You don’t have to have a degree in music theory to write harmonic progressions that underscore your lyric well. But writing harmonies that speak the same message as a lyric and inspire the listener to groove along take conscious effort. Furthermore, expanding our natural tendency with harmony to include new chords used in new ways takes time and investigation.
Great harmonies don’t have to be complex, and in many situations they are quite simple. When we analyze the harmonic function inside of our favorite songs, we are sometimes surprised to find that the progression in the verse is also the same progression in the chorus. Sometimes there is only one chord that is different in the new section of our song, and that’s what creates contrast or great dynamic build. Transcribing a new song every day by artists we love gives us roadmaps for our own songs. Try using the chords of a song by another artist you like and writing your own melody over the top. You might rearrange the chords if you feel it is too difficult to write an original melody. Harmonic progressions are not copyrightable, and the more transcription you do, the more you will find the same progressions used over and over again.
Many songs rely on the 1, 4, 5, and 6 minor. They are indeed the bones of our harmonic writing. When we choose chord colors, we should always be aware of what emotion those chord progressions are carrying. The personality of the song will always be reflected in the harmonic movement. The decision to move to a new chord, add in a borrowed chord, or to change chords more or less frequently, can all come from a decision to change or create a mood.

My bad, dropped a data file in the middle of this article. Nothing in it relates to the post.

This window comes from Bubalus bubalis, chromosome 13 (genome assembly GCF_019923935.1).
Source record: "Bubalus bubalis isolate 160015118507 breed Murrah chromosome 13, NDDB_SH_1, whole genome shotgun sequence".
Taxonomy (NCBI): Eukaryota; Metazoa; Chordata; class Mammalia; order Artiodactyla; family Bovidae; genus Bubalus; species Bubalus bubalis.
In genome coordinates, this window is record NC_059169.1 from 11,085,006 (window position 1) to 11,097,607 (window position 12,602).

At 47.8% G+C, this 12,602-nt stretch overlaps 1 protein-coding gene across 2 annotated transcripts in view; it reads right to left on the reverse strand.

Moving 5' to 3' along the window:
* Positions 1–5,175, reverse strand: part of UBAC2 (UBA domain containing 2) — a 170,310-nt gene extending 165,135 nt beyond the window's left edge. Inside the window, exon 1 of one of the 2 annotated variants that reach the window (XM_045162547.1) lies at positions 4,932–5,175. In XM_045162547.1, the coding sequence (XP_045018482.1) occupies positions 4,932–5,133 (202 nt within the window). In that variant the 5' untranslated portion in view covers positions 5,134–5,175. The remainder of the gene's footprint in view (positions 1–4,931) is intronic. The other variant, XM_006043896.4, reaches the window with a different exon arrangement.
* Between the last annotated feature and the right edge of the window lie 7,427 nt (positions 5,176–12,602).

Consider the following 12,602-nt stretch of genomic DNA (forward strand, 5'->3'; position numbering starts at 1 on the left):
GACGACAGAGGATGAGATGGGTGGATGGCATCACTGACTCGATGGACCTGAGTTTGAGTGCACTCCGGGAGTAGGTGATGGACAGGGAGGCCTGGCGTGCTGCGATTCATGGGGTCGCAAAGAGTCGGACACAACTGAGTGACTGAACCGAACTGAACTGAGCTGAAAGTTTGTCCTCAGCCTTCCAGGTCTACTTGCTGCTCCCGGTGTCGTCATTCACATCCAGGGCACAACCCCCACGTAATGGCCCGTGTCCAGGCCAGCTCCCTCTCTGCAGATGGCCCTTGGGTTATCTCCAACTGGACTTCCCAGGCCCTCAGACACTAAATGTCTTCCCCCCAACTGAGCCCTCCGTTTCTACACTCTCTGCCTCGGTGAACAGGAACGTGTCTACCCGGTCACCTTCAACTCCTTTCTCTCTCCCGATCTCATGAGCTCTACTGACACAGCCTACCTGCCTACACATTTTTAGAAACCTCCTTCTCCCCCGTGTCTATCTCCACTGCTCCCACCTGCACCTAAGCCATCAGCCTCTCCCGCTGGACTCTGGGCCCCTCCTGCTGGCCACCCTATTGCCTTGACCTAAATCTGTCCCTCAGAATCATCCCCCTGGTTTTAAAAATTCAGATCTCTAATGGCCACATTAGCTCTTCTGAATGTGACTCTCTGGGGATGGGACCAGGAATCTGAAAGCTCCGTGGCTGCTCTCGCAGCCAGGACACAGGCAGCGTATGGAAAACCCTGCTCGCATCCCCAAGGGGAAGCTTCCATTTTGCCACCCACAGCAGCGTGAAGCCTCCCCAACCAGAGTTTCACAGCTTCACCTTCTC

Spend some time describing the feeling you get when listening to your song’s harmonic progression all by itself. Record yourself playing your instrument, without the melody and without the lyric. Make a note of where you feel the mood change, and notice the chord responsible for changing that mood. Think less about how smart your chords seem, or how you like to use chords in a more interesting way to just appear interesting. Instead, consider more how the chords are serving your lyric message, and expressing who you are as an artist.
To recap, try these simple tools:
1. Transcribe a new song every day. Play along with the song on your instrument if possible.
2. Use the chords of a song you like and write your own melody over the top.
3. Rearrange the chords of a song you love and use them to write a new song
Other elements to be aware of while you’re writing are the frequency with which you change chords, the tempo, and the key signature. These important elements are often decided unconsciously when we write, and thinking more consciously about them can send our songs in a whole new direction.
For more on how to expand your harmonic tools, I recommend the course ‘Songwriting Workshop: Haromy’, written by esteemed Berklee College professor, Jimmy Kachulis.